Author: Holly Robinson
Rating: ☆ ☆ ☆ ½
Review Copy Provided by Publisher
Sydney Bishop hasn’t returned to Haven Lake, her idyllic childhood home, since a pair of shocking, tragic deaths shattered her family when she was only sixteen. Now a child psychologist engaged to marry a successful surgeon, Sydney has worked hard to build a relationship with Dylan, her fiancé’s teenage son, so she feels nothing but empathy when he runs away—until she discovers that his hitchhiking journey has led him to Haven Lake and her mother Hannah’s sheep farm.
Sydney returns to Haven Lake for the first time in twenty years to coax the boy home. Against her daughter’s wishes, Hannah offers to take Dylan in until he’s ready to reveal his own troubling secrets. Now, for Dylan’s sake as well as their own, Sydney and Hannah must confront the devastating events that tore them apart and answer the questions that still haunt their family—and the suspicious surrounding community—about what really caused two people to die on their farm those many years ago.
This is a hard review for me to write because Holly Robinson has been a favorite author of mine since I read her book The Wishing Hill a couple of years ago, so when I got my hands on Haven Lake I was excited to dig on it. In fact, when I received my copy of it, I had a picture posted on twitter within about 10 minutes of opening the package. But when it came to reading it, I don’t know if I wasn’t in the right mood, or there was something that just wasn’t working for me, but I struggled with the initial stages. At one stage early on (I was maybe about 40 pages in), I put it down because I was struggling and there is sat, glaring at me from my bedside table for probably a good month or so (books rarely last that long as a current read). But on a snowy weekend, I curled up with Haven Lake and after I got past the chapter or so that I was stuck on, the rest of my reading was pretty much smooth sailing.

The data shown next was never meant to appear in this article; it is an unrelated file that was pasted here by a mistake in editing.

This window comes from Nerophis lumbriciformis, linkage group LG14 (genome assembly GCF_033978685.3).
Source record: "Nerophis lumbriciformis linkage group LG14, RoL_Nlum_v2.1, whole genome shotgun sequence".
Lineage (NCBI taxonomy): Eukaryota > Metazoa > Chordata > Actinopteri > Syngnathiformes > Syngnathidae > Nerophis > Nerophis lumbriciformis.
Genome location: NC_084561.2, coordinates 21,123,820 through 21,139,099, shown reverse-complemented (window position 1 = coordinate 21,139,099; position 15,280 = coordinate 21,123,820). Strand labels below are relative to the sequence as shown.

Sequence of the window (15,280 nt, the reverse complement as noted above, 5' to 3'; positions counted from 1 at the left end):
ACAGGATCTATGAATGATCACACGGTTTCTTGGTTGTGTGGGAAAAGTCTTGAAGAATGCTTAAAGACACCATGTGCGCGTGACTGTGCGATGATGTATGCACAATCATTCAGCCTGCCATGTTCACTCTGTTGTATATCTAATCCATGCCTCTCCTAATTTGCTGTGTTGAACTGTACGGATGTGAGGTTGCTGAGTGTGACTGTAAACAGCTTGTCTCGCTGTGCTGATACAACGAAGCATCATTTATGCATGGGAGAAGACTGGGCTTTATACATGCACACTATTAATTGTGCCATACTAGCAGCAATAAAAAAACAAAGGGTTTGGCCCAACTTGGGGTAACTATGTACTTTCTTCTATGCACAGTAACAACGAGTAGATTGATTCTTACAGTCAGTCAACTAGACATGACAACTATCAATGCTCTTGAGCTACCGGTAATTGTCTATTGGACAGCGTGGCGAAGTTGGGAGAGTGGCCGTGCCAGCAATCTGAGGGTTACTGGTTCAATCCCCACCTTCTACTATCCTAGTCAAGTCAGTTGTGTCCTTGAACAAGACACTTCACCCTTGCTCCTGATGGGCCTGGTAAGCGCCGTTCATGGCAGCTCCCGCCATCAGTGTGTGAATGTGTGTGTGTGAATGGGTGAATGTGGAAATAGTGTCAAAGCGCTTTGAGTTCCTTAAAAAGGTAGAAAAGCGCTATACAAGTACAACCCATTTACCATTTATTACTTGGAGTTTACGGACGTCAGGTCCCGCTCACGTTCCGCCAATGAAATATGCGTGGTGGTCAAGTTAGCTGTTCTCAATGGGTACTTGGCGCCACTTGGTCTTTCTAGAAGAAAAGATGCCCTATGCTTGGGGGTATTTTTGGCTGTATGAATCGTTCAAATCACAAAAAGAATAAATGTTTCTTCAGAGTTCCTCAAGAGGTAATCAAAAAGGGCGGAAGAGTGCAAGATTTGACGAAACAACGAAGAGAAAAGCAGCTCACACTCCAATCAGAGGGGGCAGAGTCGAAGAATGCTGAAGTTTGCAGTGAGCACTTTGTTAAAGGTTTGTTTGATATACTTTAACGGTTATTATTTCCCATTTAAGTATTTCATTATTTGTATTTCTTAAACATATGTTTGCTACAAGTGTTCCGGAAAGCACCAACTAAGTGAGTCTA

Much like her previous books, Haven Lake is a woman’s exploration into her life – what has gone wrong? what has gone right? what does she need to change to be where she wants to be? But I had issues relating to Sydney – I just felt like she wasn’t relatable – in fact, she was (at least to me an unfeeling bitch). She may have become slightly more redeemable as the book progressed for the most part, but honestly, yeah, I could have cared less.
I was much more interested in both Hannah and Sydney’s soon to be step-son, Dylan – they were to me the more interesting of the cast of characters. I’m always intrigued by people who decide to live off the grid (and while Hannah wasn’t completely off, she was fairly well unplugged) – mostly because I know I could never do it. I like my phone, my computer, Facebook, Starbucks etc wayyy to much 😉 I also liked how Holly developed Dylan’s character – all I wanted to do while I was reading his portion was wrap him up in a huge hug (and then bitch-slap his father…). He reminded me of Gigi in Holly’s other book, Beach Plum Island. As a writer she has the troubled teen character very well developed (and they don’t seem to be cardboard cut-outs of each other, each are unique).
I ended up giving Haven Lake 3.5 stars because of my thoughts about Sydney through-out, since she was the main character and I just struggled to like her. As well as the fact that I very easily put this down and wasn’t in any rush to pick it back up, like I did with previous books by Holly. While I didn’t enjoy it as much as previous books, I think reader’s who like women’s lit may enjoy it.